Shortened Davis Cup format could require gunslingers

Phil Evans, ITF referee announces Lloyd Harris as the first name drawn during the South Africa and Israel official draw prior to their Davis Cup tie at Irene Country Club on February 01, 2018 in Pretoria.
Phil Evans, ITF referee announces Lloyd Harris as the first name drawn during the South Africa and Israel official draw prior to their Davis Cup tie at Irene Country Club on February 01, 2018 in Pretoria.
Image: Reg Caldecott/Gallo Images)

South Africa’s top Davis Cup player Lloyd Harris says he’s feeling no extra pressure ahead of his team’s campaign against Israel at the Irene country club in Pretoria on Friday.

Harris was drawn to play Israel’s No2 Edan Leshem in the opening rubber of a contest rated as SA’s toughest yet by captain Marcos Ondruska.

Harris‚ who turns 21 later this month‚ is 25 days older than New York-born Leshem but‚ at 289 in the world‚ he is 35 spots lower on the world rankings.

“It’s definitely business as usual‚” Harris said at the draw on Thursday.

“Obviously we’re coming up against a tough team but we’re playing home‚ in front of the home crowd and I think we’ve done really well here in Irene so I’m pretty confident‚ me and the team‚ we’ll just give it our best on the weekend and hopefully we’ll get the result that we want.”

South Africa is unbeaten so far at their Irene base‚ but now they’re in Group I‚ just one below the main draw of the Davis Cup.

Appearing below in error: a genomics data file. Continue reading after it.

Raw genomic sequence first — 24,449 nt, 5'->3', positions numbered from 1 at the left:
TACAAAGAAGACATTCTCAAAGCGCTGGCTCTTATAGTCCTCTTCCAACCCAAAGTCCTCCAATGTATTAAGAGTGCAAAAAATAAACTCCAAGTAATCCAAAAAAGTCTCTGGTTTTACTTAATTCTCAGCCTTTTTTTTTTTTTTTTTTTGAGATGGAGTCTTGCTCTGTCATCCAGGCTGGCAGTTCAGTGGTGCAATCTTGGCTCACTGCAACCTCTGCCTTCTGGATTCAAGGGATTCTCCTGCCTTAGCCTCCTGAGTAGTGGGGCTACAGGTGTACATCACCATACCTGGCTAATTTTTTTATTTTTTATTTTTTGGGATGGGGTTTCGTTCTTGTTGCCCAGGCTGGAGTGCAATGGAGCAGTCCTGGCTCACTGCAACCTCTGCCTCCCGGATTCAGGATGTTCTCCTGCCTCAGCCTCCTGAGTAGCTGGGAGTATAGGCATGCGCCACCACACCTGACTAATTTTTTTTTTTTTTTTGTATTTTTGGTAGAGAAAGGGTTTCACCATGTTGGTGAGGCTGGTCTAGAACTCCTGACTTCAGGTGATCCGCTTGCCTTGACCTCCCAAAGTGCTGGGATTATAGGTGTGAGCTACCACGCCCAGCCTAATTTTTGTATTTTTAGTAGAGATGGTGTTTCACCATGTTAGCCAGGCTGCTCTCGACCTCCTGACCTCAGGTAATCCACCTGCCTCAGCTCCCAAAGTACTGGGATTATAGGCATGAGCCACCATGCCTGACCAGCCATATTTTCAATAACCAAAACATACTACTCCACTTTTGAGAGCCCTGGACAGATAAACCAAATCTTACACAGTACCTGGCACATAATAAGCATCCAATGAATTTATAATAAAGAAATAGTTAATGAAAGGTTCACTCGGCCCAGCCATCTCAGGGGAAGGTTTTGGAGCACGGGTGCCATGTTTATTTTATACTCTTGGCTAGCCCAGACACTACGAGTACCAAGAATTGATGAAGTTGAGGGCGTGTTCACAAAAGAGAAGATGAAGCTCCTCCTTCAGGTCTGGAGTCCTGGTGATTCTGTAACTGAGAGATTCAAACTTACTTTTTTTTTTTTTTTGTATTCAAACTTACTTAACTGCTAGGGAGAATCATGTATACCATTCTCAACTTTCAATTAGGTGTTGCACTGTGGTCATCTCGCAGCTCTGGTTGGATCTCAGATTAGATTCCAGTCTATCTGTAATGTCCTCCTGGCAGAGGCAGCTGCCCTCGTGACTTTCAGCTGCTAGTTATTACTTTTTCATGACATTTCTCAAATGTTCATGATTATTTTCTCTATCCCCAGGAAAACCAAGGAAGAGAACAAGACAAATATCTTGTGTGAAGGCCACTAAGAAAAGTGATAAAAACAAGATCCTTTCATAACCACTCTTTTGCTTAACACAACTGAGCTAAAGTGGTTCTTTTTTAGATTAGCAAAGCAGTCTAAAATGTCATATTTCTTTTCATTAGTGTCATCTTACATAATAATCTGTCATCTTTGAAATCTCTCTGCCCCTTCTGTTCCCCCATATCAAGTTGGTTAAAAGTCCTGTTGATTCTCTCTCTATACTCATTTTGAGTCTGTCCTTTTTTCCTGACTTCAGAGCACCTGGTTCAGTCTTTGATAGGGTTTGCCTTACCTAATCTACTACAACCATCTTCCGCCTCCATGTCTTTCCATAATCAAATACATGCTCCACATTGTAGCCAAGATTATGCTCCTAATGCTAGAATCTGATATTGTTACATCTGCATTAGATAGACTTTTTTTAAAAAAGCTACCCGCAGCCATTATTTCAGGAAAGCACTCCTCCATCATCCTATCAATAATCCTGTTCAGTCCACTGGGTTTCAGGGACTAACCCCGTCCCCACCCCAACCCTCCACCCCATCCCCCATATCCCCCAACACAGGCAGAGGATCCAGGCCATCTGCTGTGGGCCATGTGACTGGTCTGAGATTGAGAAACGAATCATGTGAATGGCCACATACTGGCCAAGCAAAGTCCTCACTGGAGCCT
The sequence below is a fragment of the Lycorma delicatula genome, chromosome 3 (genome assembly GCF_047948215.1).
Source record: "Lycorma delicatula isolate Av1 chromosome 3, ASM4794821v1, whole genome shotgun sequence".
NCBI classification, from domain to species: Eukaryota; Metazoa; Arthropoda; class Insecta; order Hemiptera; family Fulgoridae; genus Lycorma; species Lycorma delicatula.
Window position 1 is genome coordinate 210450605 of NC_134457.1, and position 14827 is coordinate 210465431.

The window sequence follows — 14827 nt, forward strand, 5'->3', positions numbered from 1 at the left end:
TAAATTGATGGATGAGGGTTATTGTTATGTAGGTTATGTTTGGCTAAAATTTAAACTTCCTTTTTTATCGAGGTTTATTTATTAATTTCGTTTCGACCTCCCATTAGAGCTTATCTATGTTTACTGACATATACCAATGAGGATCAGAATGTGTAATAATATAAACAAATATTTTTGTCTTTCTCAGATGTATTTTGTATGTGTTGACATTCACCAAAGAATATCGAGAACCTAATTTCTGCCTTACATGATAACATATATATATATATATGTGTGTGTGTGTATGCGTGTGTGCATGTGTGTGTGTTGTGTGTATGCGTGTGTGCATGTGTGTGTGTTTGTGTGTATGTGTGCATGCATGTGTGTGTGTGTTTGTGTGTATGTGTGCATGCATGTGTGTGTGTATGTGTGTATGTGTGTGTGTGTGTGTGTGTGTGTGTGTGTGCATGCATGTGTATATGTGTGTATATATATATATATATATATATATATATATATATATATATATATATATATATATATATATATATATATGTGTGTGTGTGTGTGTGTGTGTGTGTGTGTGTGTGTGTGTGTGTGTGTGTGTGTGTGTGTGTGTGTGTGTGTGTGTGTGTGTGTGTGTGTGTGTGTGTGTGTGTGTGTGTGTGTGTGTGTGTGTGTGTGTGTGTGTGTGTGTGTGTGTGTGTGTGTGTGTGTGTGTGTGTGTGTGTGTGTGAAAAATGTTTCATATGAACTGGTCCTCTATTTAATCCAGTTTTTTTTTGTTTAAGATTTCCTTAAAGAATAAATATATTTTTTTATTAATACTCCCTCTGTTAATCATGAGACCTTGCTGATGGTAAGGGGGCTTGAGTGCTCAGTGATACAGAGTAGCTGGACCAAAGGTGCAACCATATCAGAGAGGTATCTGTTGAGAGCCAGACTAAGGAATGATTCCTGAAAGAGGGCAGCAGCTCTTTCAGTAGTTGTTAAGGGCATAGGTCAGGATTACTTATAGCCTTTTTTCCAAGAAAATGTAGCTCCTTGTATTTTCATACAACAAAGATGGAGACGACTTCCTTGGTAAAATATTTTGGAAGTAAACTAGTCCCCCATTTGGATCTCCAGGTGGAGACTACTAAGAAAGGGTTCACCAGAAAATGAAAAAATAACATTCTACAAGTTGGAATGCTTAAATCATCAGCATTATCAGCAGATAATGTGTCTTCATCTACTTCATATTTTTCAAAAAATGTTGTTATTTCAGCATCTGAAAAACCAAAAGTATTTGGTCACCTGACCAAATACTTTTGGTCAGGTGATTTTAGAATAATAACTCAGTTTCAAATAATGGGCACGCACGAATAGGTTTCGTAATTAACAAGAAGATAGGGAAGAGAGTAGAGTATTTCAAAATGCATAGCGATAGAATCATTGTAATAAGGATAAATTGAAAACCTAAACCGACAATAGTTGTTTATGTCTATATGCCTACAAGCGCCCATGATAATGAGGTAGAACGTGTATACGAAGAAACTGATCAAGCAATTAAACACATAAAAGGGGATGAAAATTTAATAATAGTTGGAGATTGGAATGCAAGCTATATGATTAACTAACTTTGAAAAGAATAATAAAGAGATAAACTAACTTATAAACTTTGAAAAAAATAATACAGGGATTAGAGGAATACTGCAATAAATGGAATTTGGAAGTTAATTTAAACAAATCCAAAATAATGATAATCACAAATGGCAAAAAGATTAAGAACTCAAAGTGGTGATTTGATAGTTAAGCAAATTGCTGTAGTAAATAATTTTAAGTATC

“It’s a quality team‚ the best team we have faced‚” said Ondruska.

“I’ve been looking at the guys practise‚ seeing what they have and don’t have and figure out some ideas we can go into these matches with.”

But a lot of the analysis would happen on court as the match unfolds‚ he added‚ pointing out the South Africans were playing better than they’ve ever done before.

And it’s this blooming team dynamic that keeps bringing doubles specialist Raven Klaasen back.

“Coming back with the boys is a little break from what I do on the tour every day and it’s certainly one of the more fun weeks you can have as a tennis player‚” said Klaasen‚ ranked 27th in the world as a doubles player.

“This group has been together for a while now and the chemistry is gelling well and I think it shows out there on the court. We’re a tough team to beat and we leave it all out there on court.”

Klaasen said team bonding was a critical factor for him.

“When you’re out there on court and things are going tough‚ these boys have got your back and with time you learn what the guys need when they’re down.”

Klaasen and Ruan Roelofse will be in action on Saturday against Daniel Cukierman and veteran Jonathan Erlich‚ who at 40 is older than his captain‚ Harel Levy‚ 39.

Erlich‚ Levy and Israel’s No 1‚ Dudi Sela‚ were part of the team that punched above their weight to reach the Davis Cup semifinals in 2009 where they lost to eventual winners Spain.

Some players are uncertain about how they’ll find the new Davis Cup format‚ where matches are best of three tie-break sets instead of five.

Others think they’ll have to come out like gunslingers‚ shooting fast and accurately‚ like SA’s No2‚ Nik Scholtz.

“We always try start as well as we can‚ but it’s in the back of your mind it’s nice to have that loophole where you can tell yourself‚ if I don’t start the match 100% I can always climb my way back in.

“But with the three sets you have to start well before you know it you’ve run out of time.”

Scholtz‚ 325 in the world‚ has a tough assignment against Sela‚ ranked 97th‚ in Friday’s second match.

The doubles and reverse singles are all scheduled for Saturday‚ with Sunday set aside only as a reserve day.

Play on Friday begins at 4pm.

Would you like to comment on this article or view other readers' comments? Register (it’s quick and free) or sign in now.

Speech Bubbles

Please read our Comment Policy before commenting.

X